I agree with RNed. The administration would have a hard time proving that you were being insubordinate. I would definitely check into either having a policy written or revising what is already in place. Besides, would administration take the fall if something happened to the IABP patient while you were with patient #2? Surely they wouldn't go after your license, would they? Of course they would!

    [ June 17, 2001: Message edited by: jena25 ]
  3. by   keysecret
    I work in a very large institution where we do transplants and VAD's, so most of our pt's are very sick. Most of our baloon pumps are a 1:1 ratio d/t the acuity of the pt, (some of our pt's are even 2:1). There are very few exceptions to this rule, i.e. if we have a tele overflow pt who's vitals are q4hrs, and a very stable baloon pt who is weaning off of the baloon those may pair, it also depends on the skill level of the RN. Please remember that if you accept an assignment you are responsible, and will be held liable in a court of law. Dont let management intimidate or threaten you in to doing something that you are not comfortable with. I have always carried mal practice insurance, and I think that every one should as well. Im proud of you! we are about saving lives.
  4. by   nightshift82
    Our policy is written 1:1 as it should be!
  5. by   joeyzstj
    In my facility it is a policy that the IABP be one on one while the pump is on 1:1, which really makes no sense to me becasue the charting on 1:2 or 1:3 is exactly the same and the procedure is exactly the same. I would be happy to send you the policy if you need it.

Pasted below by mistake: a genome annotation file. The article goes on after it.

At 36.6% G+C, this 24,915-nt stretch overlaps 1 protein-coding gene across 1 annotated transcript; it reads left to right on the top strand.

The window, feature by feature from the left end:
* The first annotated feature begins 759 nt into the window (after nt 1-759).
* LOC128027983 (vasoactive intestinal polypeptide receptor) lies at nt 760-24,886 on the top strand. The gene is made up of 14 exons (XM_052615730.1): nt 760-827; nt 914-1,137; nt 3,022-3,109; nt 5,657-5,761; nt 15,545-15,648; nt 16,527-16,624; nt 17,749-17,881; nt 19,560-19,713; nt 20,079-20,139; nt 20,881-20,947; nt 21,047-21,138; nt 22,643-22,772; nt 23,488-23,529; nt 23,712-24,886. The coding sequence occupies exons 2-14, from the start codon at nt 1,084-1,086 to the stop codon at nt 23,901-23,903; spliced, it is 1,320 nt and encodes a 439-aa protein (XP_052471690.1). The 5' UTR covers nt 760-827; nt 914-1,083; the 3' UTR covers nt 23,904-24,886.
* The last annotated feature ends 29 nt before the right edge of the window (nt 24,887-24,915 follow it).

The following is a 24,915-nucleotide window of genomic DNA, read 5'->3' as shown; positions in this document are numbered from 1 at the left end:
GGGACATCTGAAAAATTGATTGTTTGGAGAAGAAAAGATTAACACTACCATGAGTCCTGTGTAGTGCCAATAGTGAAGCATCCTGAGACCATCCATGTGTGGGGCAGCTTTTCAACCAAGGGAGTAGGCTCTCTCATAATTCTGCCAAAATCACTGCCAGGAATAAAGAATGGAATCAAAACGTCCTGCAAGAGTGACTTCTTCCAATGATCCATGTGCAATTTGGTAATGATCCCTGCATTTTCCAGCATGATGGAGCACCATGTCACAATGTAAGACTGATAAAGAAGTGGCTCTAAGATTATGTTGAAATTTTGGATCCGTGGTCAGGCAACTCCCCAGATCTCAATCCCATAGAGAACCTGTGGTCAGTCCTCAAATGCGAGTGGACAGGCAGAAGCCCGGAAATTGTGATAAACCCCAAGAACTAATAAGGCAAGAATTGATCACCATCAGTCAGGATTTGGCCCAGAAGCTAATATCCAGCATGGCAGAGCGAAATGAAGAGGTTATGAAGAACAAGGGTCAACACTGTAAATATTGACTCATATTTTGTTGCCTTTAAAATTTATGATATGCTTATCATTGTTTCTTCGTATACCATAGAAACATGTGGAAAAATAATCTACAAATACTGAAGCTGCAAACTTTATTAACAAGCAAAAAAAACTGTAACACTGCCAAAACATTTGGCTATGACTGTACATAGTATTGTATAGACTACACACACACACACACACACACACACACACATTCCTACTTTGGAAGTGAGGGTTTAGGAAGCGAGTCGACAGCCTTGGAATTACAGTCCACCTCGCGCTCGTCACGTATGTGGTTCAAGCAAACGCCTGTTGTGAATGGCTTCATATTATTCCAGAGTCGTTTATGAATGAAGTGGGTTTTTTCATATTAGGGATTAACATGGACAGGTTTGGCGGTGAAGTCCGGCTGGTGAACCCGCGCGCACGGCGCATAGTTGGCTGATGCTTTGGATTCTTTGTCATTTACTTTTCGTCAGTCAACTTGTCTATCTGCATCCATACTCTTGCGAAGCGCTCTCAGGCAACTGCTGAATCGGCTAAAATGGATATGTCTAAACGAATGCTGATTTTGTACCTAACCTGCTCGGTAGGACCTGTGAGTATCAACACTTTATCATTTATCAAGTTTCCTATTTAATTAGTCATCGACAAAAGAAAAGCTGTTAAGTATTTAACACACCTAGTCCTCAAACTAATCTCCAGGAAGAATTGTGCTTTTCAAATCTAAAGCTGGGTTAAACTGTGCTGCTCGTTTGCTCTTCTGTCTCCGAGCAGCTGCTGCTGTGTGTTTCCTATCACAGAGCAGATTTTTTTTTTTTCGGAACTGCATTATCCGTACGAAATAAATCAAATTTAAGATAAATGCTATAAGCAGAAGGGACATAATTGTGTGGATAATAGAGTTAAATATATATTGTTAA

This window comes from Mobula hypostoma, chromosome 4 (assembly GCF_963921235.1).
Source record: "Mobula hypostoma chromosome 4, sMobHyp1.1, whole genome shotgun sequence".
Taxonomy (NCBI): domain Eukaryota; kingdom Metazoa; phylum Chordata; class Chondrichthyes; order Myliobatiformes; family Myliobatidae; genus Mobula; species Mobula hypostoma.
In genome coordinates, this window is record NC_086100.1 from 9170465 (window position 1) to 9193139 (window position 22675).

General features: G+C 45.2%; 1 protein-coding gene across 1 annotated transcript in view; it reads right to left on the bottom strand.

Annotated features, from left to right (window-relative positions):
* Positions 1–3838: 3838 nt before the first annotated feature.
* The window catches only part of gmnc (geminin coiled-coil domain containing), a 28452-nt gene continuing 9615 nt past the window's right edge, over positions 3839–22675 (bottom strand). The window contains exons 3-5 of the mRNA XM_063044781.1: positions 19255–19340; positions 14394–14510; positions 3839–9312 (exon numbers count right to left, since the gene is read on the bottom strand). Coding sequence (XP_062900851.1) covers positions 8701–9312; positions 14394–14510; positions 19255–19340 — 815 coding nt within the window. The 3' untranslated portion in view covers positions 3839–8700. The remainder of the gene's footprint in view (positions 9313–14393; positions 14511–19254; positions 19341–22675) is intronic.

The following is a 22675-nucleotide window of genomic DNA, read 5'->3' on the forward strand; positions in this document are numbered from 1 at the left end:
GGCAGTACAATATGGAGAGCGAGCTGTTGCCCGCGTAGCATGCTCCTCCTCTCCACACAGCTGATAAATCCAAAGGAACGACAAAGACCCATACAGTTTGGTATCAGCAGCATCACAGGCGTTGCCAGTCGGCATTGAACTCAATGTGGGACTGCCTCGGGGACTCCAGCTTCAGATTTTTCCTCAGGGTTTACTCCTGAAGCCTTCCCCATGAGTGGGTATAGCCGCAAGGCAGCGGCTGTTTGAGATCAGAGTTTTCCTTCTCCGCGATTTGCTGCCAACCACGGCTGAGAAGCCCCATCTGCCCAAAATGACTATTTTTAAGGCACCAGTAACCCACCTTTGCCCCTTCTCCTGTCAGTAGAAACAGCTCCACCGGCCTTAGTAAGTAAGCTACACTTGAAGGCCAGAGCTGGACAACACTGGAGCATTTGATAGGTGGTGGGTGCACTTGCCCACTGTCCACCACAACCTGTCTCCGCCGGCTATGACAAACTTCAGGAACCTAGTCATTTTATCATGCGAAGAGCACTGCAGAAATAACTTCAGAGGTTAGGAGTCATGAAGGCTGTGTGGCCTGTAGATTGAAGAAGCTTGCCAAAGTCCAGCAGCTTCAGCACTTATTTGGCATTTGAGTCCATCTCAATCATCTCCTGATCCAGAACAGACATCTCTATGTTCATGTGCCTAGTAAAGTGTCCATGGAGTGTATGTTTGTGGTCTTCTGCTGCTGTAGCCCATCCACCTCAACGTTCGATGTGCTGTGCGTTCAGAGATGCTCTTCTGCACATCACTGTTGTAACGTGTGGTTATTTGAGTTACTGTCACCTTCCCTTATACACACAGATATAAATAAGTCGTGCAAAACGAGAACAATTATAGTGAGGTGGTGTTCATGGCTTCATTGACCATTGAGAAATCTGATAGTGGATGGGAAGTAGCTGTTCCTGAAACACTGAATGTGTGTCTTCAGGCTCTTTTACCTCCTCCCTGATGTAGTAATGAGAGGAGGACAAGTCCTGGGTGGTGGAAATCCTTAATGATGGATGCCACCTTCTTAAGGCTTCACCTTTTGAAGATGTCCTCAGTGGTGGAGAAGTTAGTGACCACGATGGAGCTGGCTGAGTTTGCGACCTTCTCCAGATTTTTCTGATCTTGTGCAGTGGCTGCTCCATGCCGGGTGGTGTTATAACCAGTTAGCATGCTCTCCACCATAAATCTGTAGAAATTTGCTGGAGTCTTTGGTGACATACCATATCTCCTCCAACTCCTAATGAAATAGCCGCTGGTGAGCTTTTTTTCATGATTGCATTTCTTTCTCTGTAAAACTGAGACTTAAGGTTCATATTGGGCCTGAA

6. by   TLCinCICU
    Our assignments are all based on acuity. The only patients we have that are 1:1 by policy are CRRT (CVVH) patients. IABP patients are paired with the more stable ones - like the standard "turn/water/feed" vents. It doesn't mean that it's an easy assignment. It's why good teamwork with the other nurses beside you is essential.

    On a side note, why is it that chronic back pain and periodic confusion seem to be indications FOR inserting an IABP (along with hemodynamic instability)?
    :chuckle
  7. by   ghillbert
    I would query the poster who spoke about a balloon rupturing an aorta - that would be extraordinarily rare. The balloons are made of material which would rupture before damaging the vessel.

    Staffing depends on the unit and the patient - at my hospital there are balloon techs/engineers who do all the assessment, timing and troubleshooting of the IABP console. So the nurse basically disregards
    the IAB apart from doing patient assessments (ABI/pulses/groin). They absolutely double balloon patients. Heck, they double VAD patients.
  8. by   estherojin
    Quote from ghillbert
    I would query the poster who spoke about a balloon rupturing an aorta - that would be extraordinarily rare. The balloons are made of material which would rupture before damaging the vessel.

    Staffing depends on the unit and the patient - at my hospital there are balloon techs/engineers who do all the assessment, timing and troubleshooting of the IABP console. So the nurse basically disregards
    the IAB apart from doing patient assessments (ABI/pulses/groin). They absolutely double balloon patients. Heck, they double VAD patients.